Fig: 8 HANDSPRING Fig: 7 Terminology RESULTS AND CONCLUSIONS I DIRECT MOVES (f ig. Ba, b, c, d, e, f.) (fi g. 9a, b, c, d, e, f. ) Th ere are th ree impo rtant req uirem ent s for a goo d o ut se t: - th e for wa rd spee d sho uld be maint ain ed - th e transfer o f th e b o d y we ight upon th e hand s sh oul d be gradual - en o ugh rotation energy sho ul d be ga th ered. 1. Th e run and the skip-step Durin g th e two steps preced ing th e skipstep, th e gy mn as t swin gs th e arm s sli ghtl y sidewa rd s. Durin g th e upwa rd ph ase of th e skip- step, th e arm s co me fo rwa rd s- upwa rd s, but th e sw in gi n g takes pl ace in fr o nt o f th e bod y so as no t to i mpede th e fo rwa rd sp eed o r to leave th e ge neral p la ne o f th e move ment. Th e fo rwa rd in cli nati o n of t he bo d y, durin g th e skip-step, (fi g. Ba, 9a) is ve ry impo rt ant fo r maint ainin g th e fo rw ard speed. 2. Placement of the pu shing foot In thi s p hase th e gy mn as t p repa res th e gradu al w ight transfer o f th e body upon th e hand s: -th e tr u nk is inclin ed fo rwa rd to enabl e th e p lacem ent o f th e hand s on th e floo r w hil e th e pu shin g leg is ex tend ed . -du e to th e lo ng fo rwa rd step, th e center o f gra vit y co mes as low as poss ib le, so as no t to ove rt ax th e we ight o n th e arm s w hen th e hands are pl aced. It is ve ry imp o rt ant to keep th e str etched arm s and trunk in th e sa m e li ne to assure th e supportin g fun cti o n. Fro m thi s ph ase o n we noti ce a di fference be twee n th e h andspring and th e cartwheel. Fo r th e ca rtw heel th e t runk and shou lders turn to al low th e move ment in th e lateral p lane. 3. Action of th e swinging and pushing leg. Th ese acti o ns go toge th er w ith th e p lace m ent o f th e hand s. Beca use th ere is no intro du cto ry floa tin g pe ri od fo r d irect vau lts, th e stretc hin g o f th e pu shin g leg is aim ed parti cu larl y to make th e gy mn as t ro tate. To o btain a sm oo th b ody- we ight trans fer o n th e hands, a su bstan tia l di stance betwee n th e pu shin g foo t and th e hand (s) is necessa ry. Co nce rnin g th e pl acem ent o f th e h and s we d istin gui sh th e fo llowin g tec hniqu es: fo r th e ca rtw heel th e body neve r leaves the fl oo r co mp letely. Th e seco nd han d is pl ace d afte r th e pu shing foo t has lef t th e floo r. Thi s techn iqu e ass ures a good we ight tran sfer and enou g h ro tati o n ve loc it y. Fo r th e handspring : The bod y leaves th e floor completely at th e moment the hands leave the ground because

b

a

c

d

e

Fig: 9 CARTWHEEL

a

b

c

Fig: 10 HANDSPRING

f d Fig: 11 CARTWHEEL preceded by a floating period a

b

g d e preceded by a floating period

c

h

g

h 15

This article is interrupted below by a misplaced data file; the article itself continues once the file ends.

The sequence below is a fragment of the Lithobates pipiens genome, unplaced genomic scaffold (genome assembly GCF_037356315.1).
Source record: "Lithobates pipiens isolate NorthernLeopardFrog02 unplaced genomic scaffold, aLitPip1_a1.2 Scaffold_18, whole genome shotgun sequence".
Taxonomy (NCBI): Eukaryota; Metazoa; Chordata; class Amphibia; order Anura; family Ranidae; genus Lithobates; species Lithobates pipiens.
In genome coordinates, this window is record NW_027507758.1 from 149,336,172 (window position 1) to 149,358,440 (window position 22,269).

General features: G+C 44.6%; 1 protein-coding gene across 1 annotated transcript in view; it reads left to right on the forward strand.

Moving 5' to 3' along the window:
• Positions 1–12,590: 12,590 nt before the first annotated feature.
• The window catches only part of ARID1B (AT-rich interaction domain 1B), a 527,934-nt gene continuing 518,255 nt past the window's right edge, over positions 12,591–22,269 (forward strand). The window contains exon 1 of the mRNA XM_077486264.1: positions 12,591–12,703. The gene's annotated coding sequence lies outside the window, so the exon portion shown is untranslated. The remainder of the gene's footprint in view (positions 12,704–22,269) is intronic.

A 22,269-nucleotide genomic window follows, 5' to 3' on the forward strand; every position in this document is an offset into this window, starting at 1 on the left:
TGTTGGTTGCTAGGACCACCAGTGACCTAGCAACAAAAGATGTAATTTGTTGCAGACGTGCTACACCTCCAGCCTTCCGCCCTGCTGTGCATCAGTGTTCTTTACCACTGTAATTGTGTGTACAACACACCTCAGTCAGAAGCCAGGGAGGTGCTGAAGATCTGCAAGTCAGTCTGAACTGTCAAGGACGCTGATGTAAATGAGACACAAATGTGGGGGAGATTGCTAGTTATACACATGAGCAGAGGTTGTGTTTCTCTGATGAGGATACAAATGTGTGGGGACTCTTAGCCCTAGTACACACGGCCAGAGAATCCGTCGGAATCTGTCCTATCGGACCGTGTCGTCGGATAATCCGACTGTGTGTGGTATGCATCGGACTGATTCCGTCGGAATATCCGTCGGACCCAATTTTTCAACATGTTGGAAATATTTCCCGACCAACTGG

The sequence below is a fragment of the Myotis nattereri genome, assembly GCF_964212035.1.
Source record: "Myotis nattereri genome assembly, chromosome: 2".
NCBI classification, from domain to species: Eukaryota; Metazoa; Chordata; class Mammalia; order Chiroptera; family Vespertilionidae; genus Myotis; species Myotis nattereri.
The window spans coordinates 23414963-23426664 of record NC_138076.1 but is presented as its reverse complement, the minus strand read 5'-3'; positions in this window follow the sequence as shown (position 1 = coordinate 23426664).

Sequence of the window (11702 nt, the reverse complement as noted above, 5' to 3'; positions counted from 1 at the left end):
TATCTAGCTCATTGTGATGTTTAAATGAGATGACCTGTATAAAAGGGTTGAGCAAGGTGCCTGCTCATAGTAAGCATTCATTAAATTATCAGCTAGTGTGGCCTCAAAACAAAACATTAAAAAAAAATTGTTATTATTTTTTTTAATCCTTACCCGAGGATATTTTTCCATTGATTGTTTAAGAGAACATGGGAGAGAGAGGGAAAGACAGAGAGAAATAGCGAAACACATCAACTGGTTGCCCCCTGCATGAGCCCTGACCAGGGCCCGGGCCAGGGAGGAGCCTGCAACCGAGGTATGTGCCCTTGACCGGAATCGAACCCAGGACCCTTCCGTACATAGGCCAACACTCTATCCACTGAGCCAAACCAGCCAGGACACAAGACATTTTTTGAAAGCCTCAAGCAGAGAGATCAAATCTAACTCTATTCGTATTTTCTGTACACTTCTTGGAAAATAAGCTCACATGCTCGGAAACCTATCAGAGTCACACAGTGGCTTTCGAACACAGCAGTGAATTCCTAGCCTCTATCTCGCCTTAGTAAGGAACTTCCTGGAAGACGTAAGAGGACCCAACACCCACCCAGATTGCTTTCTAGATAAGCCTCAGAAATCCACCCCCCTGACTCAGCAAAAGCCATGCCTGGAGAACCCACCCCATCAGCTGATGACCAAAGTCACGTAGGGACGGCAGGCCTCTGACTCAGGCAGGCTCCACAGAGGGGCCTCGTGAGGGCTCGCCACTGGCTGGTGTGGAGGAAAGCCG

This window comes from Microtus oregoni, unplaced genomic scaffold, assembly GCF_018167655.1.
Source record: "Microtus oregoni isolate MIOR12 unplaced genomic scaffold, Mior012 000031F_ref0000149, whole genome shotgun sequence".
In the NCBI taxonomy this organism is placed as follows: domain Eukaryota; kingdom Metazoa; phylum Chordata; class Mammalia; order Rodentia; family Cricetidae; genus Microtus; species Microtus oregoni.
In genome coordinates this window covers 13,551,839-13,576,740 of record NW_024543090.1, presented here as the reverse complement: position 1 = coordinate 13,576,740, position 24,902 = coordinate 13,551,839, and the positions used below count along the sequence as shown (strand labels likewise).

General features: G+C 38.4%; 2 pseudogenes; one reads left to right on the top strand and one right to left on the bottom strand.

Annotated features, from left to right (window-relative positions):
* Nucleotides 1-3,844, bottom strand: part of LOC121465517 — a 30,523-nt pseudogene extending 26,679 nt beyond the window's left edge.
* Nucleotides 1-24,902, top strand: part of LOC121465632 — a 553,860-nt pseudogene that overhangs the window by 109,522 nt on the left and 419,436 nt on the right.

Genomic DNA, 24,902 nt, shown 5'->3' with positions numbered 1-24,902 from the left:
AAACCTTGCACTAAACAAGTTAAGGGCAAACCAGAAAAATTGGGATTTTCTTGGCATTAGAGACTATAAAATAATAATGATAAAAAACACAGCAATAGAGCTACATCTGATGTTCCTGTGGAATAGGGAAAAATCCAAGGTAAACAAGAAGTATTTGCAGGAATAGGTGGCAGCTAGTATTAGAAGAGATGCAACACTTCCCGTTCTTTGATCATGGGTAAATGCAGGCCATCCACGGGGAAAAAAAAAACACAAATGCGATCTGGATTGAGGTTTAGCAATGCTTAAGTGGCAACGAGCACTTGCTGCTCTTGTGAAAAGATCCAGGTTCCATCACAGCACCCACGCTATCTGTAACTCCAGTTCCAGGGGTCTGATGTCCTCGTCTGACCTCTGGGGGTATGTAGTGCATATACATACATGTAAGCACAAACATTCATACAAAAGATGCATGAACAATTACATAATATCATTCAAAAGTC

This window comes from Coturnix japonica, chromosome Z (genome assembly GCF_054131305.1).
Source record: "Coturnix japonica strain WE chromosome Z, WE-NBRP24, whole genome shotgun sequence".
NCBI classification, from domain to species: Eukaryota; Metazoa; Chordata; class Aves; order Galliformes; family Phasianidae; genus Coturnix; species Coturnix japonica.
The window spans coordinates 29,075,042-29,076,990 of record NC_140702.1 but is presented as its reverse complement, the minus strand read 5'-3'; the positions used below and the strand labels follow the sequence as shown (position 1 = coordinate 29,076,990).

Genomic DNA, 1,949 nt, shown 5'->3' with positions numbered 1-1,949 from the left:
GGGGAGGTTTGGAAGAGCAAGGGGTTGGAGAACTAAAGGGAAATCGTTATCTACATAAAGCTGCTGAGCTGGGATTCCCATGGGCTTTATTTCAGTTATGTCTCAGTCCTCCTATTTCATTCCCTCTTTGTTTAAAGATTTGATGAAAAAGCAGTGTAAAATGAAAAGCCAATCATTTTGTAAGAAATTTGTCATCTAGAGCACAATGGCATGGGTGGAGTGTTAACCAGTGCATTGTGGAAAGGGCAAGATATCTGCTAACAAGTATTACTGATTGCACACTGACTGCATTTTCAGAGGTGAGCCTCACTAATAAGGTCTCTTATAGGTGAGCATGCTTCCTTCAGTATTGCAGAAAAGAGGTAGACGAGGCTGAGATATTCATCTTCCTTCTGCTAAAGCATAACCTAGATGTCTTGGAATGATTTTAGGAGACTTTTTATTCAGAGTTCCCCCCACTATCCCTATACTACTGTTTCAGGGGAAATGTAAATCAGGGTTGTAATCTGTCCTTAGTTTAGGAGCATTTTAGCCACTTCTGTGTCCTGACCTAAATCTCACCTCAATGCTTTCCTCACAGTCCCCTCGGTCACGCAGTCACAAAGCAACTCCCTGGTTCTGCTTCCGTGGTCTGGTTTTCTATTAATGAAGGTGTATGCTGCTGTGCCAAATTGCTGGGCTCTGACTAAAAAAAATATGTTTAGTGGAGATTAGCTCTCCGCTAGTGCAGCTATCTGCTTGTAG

the forward speed is translated in height. This 路 rebound effect is possible through a correct attitude of arms and hands, and can be improved by turning the fingers slightly outwards because this locks the joints of the elbow. II TUMBLING WITH A FLOATING PERIOD It was cl ea r f ro m t h e co ntradi cto ry answe rs of th e va ri o u s expe rt s, that som e of th e answe rs o n th e qu es ti o nn aire w ere base d o n o n e techniqu e, and so m e of a to tally different technique for ob taining el evati o n duri ng th e fli ght f ro m fee t to hand s. What we shall ca ll th e " jumped pu sh-o ff " in vo lves a dow n and th en an u p mo ti on , be nding at th e knee. Th e " re bo un d pu sh-off" invol ves a nea rl y rig id pu shing leg, th e take-off som ew ha t rese mbl i ng th e rebou nd of a sti ck throw n onto its end o n th e groun d. Th e r'un and u pward phase o f th e skip-step is th e sa m e as fo r th e m oves with o ut fl oa tin g p eri o d . In th e second half of th e skip- step fo r th e jumped push-off, th e arm s move d ownwa rd thro ugh fo rwa'rd (Fi g. 10c, ll c) . Thi s fo rwa rd m o ti o n lifts up th e trunk--th ere is no co ntact w ith th e fl oor un til later. Th e kn ee of th e sw in gin g leg bends as we ight co m es o n it. Th e ce nter of gravit y is no t so far fo rward as in a direct va ult , and th e kn ee o f th e pu sh ing leg is bent co nside rably, then st rai g htened to ga in elevzt io n. Th e arm ac tio n is q uit e impo rt ant, (Fig. 10e, ll e), fo r w itho ut it th e body w ill be in ve rt ed too路 qui ck ly, at th e cos t o f bo t h eleva ti o n and ove rturn ed po sition w hen th e hand s reac h th e f loo r. In summary, we have a lo ng step--a smaller fo rw ard inclinati o n--and arm s mov in g d o wnward . (Fig. 10d , lld ) To tall y d ifferent is th e rebound push-off. Here w e see a sho rt step--an an kle, kn ee and hip joi nt s nea rl y fi xed--arm s r emain ing inlin e w ith th e trunk . Th ere is an almos ts imultan eou s acti o n of b ot h legs. A s so o n as th e sw in gin g leg leaves th e floo r t h e pu shing leg stretch es. Th e arm s re main ex tend ed since th e ro bo und is too bri e f to all ow anythin g. Th e swin gin g leg is th e o nl y elem ent th at gives rotati o n. Th e arm p os iti o n ca uses a slower ro tati o n during th e floatin g p erio d. Th e fo rceful m ove ment o f th e swin gin g leg and th e high flight m ake th e in ve rsio n p oss ible before the han ds to uch th e fl oor. For bo th techni qu es th e arm s mu st be in th e ex tensio n o f th e bo d y at th e m o m ent th at th e hand s to uc h th e fl oor. Fo r th e cartwheel with a a floating period, th e ro tati o n of th e trunk and th e sho ulders is start ed w hen th e body- we ight is transfe red to th e pu shin g leg. III THE SOMERSAULTS (fig. 13, 14) In so me rsa ul ts and tumb l in g moves wi th a fl o atin g peri o d , th e bod y leaves th e fl oo r compl et ely afte r th e out se t. But du e to th e fac t th at fo r so m ersa ults th e compl ete ro tati o n mu st be perfo rm ed with o ut th e u se of th e hand s, th e outse t is mainl y co nce rn ed with pro du cin g rot zti o n . The skip-step. During th e skip- step th e gymn ast sw in gs th e arm s more fo rce full y upward s. Thi s w ill give him th e oppo rtunit y to use th e arms to th eir best advantage . Th e fo rward incli nati on, du e to t he speed, is no t lesse n ed , b ut it ca uses a hype rextensio n in th e hip s and th e sho u ld ers. Thi s str etched pos itio n all o w s bo th th e arm s to be pull ed down q uicker and t h e hi p s to b e flexed mo re fo rcef ull y. Fo r th e forward somersault th e arms are be nt dur in g th e ir dow nwa rd pull to in crease th e ro tati o n. Fo r th e lateral somersault a good gymn ast o ft en c hoose s th e m o re aes th eti c fo rm with th e arms str etched .